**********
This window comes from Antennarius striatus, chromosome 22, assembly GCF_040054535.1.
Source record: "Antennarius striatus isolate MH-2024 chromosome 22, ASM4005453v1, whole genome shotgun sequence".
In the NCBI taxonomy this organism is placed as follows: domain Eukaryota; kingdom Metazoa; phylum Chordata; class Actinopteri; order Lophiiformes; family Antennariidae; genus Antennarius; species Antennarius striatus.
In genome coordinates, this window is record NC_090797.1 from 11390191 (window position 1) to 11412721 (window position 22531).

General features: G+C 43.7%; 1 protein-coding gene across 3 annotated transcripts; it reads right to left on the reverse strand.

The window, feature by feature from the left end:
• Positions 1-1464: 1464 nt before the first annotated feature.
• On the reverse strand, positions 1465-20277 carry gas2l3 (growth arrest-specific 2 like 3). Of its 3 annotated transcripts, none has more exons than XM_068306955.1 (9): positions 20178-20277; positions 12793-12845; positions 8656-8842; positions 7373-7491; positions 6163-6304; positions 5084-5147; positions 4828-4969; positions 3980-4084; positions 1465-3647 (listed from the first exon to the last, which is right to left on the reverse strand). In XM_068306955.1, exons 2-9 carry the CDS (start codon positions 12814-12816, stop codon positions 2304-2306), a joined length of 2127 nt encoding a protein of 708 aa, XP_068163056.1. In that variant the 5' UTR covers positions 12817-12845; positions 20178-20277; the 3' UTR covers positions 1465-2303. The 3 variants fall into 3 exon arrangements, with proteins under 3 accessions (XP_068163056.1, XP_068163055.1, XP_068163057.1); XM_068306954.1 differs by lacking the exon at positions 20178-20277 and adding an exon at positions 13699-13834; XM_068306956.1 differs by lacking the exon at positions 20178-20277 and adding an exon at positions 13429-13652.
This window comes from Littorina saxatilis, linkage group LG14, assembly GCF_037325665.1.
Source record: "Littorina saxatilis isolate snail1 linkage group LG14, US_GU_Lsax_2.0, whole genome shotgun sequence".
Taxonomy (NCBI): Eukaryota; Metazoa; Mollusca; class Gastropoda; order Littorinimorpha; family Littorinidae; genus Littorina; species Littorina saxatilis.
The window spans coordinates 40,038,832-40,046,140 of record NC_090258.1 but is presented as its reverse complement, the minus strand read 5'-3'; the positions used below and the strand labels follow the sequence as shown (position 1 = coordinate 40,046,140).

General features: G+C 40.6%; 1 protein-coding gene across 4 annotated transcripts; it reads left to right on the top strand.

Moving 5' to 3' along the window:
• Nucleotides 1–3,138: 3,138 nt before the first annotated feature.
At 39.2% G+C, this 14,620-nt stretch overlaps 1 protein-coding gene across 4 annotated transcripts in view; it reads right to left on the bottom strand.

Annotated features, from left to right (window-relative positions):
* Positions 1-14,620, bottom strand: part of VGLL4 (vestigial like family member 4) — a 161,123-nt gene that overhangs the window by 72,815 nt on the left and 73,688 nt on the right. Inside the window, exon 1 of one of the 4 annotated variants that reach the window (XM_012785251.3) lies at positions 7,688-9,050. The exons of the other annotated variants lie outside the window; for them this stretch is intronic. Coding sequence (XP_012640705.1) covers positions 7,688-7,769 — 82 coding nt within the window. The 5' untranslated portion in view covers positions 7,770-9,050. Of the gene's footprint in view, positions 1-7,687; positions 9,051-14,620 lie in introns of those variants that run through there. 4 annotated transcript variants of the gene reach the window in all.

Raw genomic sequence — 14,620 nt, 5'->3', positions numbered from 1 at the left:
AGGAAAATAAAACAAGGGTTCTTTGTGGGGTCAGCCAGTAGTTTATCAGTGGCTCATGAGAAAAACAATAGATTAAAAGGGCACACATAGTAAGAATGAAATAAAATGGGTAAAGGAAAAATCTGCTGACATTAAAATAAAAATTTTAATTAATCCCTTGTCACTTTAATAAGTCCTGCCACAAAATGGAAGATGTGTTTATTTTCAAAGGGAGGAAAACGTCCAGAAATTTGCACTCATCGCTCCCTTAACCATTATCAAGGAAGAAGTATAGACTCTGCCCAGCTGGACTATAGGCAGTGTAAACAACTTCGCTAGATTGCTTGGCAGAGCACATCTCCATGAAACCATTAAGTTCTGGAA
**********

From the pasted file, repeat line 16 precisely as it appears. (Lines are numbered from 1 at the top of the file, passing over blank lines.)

At 39.2% G+C, this 14,620-nt stretch overlaps 1 protein-coding gene across 4 annotated transcripts in view; it reads right to left on the bottom strand.